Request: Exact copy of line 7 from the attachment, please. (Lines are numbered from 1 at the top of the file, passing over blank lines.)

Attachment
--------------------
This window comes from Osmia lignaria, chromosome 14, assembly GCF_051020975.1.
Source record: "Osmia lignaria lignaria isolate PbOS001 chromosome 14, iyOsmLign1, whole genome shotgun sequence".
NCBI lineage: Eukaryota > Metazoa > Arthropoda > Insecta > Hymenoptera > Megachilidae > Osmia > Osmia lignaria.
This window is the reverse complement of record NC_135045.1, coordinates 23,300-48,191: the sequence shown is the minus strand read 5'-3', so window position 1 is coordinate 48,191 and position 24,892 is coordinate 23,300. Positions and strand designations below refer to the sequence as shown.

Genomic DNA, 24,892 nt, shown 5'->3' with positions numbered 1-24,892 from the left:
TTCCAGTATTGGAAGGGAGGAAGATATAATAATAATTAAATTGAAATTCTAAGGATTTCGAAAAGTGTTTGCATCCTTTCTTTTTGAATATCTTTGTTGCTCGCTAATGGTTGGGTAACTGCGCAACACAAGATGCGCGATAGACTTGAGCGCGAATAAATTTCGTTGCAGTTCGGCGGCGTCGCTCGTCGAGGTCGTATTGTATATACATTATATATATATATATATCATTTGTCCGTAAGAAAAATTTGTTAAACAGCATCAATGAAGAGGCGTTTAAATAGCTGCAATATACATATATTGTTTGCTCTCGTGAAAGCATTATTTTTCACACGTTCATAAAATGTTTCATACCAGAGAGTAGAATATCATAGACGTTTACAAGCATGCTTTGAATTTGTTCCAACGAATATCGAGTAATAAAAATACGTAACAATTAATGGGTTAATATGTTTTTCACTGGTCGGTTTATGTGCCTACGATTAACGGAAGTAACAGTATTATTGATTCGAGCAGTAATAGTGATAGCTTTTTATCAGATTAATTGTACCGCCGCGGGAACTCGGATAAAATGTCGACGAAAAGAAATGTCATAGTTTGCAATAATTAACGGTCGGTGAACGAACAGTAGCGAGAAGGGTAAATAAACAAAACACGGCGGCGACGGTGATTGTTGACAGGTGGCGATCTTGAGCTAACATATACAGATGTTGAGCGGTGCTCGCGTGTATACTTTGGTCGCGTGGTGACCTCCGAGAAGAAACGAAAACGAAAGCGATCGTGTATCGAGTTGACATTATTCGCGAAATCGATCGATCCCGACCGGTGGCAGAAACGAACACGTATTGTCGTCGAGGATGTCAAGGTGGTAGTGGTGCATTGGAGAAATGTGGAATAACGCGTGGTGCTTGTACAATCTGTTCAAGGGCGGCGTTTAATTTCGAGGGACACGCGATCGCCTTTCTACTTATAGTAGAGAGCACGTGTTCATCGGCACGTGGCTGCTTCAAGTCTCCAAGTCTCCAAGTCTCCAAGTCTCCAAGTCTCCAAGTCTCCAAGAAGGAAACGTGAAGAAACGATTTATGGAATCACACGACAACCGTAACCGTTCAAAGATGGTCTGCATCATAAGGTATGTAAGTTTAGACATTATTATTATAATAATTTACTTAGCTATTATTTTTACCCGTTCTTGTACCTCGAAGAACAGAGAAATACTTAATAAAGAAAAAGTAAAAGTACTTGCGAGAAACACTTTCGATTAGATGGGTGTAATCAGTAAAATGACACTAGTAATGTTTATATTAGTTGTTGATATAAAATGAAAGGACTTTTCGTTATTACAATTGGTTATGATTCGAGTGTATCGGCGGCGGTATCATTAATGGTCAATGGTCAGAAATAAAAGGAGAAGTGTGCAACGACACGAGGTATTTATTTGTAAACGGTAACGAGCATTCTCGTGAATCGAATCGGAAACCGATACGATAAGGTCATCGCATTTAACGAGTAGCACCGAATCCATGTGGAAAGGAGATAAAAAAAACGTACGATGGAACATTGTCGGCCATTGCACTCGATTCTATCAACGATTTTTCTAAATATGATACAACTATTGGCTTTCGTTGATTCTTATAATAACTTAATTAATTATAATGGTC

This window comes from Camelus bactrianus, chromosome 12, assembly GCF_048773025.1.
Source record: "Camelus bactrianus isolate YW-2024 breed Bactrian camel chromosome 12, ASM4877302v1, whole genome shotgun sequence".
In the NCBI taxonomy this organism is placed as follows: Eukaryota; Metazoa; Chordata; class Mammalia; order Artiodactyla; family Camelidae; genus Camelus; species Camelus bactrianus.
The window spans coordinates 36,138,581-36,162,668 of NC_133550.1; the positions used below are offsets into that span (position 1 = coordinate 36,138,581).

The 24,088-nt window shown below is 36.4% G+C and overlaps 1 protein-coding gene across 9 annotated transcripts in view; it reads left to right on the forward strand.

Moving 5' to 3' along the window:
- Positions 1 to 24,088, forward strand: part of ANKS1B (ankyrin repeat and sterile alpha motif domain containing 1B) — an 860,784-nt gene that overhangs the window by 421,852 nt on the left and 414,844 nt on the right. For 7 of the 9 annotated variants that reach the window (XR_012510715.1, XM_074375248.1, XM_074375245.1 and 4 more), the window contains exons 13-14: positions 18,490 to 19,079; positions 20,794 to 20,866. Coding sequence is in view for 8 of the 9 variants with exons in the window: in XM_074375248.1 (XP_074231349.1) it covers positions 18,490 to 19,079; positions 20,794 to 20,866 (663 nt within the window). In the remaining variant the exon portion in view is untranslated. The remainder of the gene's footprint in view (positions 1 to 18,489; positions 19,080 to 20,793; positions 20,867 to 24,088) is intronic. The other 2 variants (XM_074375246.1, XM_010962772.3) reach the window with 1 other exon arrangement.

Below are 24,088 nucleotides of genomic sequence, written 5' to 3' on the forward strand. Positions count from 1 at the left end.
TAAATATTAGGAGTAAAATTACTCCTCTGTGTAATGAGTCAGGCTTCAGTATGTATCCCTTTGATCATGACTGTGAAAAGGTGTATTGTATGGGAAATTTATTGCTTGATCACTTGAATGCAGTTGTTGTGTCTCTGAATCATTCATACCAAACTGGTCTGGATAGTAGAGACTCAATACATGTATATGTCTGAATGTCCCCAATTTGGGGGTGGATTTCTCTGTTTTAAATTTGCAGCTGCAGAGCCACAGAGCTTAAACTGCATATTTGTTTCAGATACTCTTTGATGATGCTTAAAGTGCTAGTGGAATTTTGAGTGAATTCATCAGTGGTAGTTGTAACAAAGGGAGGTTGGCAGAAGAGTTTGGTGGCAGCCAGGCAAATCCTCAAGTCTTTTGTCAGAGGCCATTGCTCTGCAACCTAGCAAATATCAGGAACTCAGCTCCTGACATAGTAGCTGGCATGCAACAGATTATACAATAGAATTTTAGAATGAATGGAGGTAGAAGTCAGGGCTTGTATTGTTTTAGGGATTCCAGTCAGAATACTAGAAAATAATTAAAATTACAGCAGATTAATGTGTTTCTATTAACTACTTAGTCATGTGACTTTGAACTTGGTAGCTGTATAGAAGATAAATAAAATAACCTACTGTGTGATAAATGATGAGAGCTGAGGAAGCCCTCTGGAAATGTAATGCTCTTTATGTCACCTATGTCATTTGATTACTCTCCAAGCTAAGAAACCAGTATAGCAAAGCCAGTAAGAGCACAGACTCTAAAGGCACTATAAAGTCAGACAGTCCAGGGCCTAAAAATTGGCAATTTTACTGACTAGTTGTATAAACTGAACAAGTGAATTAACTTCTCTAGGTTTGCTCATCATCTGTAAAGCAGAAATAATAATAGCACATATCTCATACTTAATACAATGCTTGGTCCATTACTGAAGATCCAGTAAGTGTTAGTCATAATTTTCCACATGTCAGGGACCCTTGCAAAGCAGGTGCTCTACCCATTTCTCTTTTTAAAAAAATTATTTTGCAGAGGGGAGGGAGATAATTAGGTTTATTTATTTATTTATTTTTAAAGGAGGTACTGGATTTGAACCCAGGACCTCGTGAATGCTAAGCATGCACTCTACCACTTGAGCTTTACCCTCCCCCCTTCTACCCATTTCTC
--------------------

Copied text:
This window comes from Camelus bactrianus, chromosome 12, assembly GCF_048773025.1.